Forest licensees and ranchers need to work together
VICTORIA – An investigation of how well forestry operators maintain natural range barriers has found room for improvements, according to a report released today.
The board concludes that forestry operators and ranchers need to work co-operatively where forest and range tenures exist on the same land base.
Standing timber can act as a natural barrier that keeps cattle on public land from grazing where they should not, such as in another rancher’s pasture. When those trees are harvested by forest companies, the companies are required to mitigate any impacts to the natural barriers – often by installing fencing or creating other physical barriers to cattle. The Forest Practices Board examined 56 forestry plans and looked at 10 case studies to see how well natural range barriers are being managed.
“Our investigation found that overall, forestry plans are not clearly stating how forest companies will protect range barriers and that ranchers and forest companies need to improve co-ordination of their activities and interests,” said board chair Tim Ryan.
“By identifying and agreeing on where these natural barriers exist and how any impacts from timber harvesting will be addressed, more effective stewardship of the land will result. Ultimately, effective mitigation of impacts on timbered range barriers requires open communication and respect for each other’s tenured rights,” Ryan said.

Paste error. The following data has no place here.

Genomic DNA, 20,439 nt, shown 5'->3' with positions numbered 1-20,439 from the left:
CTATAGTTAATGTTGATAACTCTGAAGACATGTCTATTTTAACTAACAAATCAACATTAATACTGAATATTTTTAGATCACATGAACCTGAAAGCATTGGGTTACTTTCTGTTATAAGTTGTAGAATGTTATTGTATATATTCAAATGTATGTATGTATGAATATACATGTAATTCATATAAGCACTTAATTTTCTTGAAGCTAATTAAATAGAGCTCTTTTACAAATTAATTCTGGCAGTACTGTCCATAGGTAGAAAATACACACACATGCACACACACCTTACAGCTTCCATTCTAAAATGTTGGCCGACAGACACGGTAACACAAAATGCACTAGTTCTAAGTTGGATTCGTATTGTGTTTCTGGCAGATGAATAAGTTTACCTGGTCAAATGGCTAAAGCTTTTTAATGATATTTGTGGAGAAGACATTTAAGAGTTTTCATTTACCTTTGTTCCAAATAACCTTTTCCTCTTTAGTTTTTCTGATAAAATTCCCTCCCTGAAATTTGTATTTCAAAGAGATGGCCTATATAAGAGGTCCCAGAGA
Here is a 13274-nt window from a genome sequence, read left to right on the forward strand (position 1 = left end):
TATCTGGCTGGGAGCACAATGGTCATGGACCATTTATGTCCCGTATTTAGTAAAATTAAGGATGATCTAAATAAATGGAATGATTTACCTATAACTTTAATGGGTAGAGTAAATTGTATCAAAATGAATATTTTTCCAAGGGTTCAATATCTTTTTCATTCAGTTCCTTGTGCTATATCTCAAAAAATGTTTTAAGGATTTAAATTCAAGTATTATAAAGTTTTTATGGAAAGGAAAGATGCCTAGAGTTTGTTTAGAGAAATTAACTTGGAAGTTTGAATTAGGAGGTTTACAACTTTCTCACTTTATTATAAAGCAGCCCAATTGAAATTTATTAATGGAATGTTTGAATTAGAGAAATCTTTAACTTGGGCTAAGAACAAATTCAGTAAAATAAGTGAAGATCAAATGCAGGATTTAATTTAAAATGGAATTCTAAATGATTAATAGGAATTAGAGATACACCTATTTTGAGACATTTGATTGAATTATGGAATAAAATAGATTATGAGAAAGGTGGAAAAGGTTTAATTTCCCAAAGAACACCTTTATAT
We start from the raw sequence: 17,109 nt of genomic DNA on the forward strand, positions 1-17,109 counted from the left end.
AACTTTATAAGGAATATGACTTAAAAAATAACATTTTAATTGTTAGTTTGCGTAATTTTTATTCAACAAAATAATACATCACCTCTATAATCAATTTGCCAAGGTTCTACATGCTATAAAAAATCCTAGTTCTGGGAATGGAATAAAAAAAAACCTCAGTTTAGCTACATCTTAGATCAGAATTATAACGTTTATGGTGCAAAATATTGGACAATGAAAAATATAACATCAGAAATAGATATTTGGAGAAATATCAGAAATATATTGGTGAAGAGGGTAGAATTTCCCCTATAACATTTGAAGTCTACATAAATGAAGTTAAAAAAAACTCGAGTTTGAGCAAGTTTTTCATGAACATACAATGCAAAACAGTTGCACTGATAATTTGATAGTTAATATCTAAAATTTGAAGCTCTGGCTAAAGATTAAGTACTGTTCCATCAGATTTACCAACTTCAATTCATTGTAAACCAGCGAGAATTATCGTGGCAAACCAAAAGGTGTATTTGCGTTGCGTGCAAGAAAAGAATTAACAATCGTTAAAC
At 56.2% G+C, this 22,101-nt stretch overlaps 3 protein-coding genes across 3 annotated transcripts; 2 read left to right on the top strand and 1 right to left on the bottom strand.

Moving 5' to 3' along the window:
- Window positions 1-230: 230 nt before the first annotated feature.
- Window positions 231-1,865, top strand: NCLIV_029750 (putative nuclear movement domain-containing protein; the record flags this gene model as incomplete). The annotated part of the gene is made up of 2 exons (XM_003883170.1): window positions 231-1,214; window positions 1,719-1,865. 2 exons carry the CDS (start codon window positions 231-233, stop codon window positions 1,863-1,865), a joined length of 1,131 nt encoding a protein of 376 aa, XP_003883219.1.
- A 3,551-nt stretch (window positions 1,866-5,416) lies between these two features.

The board makes several recommendations to government and suggests ways the two industries can be proactive and communicate better.
The Forest Practices Board is B.C.’s independent watchdog for sound forest and range practices, reporting its findings and recommendations directly to the public and government. The board can investigate and report on current forestry and range issues and make recommendations for improvement to practices and legislation.
More information can be obtained by contacting:
Forest Practices Board
Phone: 250 213-4705 / 1 800 994-5899
March 3, 2015